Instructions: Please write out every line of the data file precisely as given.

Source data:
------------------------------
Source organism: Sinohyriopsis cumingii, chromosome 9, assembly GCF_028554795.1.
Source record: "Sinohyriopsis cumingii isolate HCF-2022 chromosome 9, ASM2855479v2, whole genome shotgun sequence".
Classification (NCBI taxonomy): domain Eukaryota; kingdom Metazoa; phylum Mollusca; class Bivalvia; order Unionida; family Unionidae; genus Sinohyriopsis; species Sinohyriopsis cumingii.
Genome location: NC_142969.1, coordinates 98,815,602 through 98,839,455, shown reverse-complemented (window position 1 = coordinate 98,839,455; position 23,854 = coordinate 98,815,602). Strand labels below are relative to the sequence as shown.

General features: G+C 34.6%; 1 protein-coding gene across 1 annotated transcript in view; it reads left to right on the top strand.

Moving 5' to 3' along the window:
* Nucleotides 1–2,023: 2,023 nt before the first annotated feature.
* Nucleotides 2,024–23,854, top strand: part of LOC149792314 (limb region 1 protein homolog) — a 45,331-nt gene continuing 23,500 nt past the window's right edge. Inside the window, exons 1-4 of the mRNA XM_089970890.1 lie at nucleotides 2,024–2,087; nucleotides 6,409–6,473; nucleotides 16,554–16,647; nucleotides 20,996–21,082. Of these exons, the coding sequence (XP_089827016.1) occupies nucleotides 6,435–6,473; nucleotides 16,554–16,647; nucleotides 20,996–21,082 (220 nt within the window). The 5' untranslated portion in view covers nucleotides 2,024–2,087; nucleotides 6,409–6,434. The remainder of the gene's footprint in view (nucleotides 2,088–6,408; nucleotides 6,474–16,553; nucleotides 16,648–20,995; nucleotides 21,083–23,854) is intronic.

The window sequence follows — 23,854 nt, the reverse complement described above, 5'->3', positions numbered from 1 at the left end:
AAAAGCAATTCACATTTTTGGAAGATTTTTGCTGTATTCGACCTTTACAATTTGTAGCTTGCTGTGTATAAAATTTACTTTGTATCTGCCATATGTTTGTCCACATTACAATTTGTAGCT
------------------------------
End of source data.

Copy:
Source organism: Sinohyriopsis cumingii, chromosome 9, assembly GCF_028554795.1.
Source record: "Sinohyriopsis cumingii isolate HCF-2022 chromosome 9, ASM2855479v2, whole genome shotgun sequence".
Classification (NCBI taxonomy): domain Eukaryota; kingdom Metazoa; phylum Mollusca; class Bivalvia; order Unionida; family Unionidae; genus Sinohyriopsis; species Sinohyriopsis cumingii.
Genome location: NC_142969.1, coordinates 98,815,602 through 98,839,455, shown reverse-complemented (window position 1 = coordinate 98,839,455; position 23,854 = coordinate 98,815,602). Strand labels below are relative to the sequence as shown.

General features: G+C 34.6%; 1 protein-coding gene across 1 annotated transcript in view; it reads left to right on the top strand.

Moving 5' to 3' along the window:
* Nucleotides 1–2,023: 2,023 nt before the first annotated feature.
* Nucleotides 2,024–23,854, top strand: part of LOC149792314 (limb region 1 protein homolog) — a 45,331-nt gene continuing 23,500 nt past the window's right edge. Inside the window, exons 1-4 of the mRNA XM_089970890.1 lie at nucleotides 2,024–2,087; nucleotides 6,409–6,473; nucleotides 16,554–16,647; nucleotides 20,996–21,082. Of these exons, the coding sequence (XP_089827016.1) occupies nucleotides 6,435–6,473; nucleotides 16,554–16,647; nucleotides 20,996–21,082 (220 nt within the window). The 5' untranslated portion in view covers nucleotides 2,024–2,087; nucleotides 6,409–6,434. The remainder of the gene's footprint in view (nucleotides 2,088–6,408; nucleotides 6,474–16,553; nucleotides 16,648–20,995; nucleotides 21,083–23,854) is intronic.

The window sequence follows — 23,854 nt, the reverse complement described above, 5'->3', positions numbered from 1 at the left end:
AAAAGCAATTCACATTTTTGGAAGATTTTTGCTGTATTCGACCTTTACAATTTGTAGCTTGCTGTGTATAAAATTTACTTTGTATCTGCCATATGTTTGTCCACATTACAATTTGTAGCT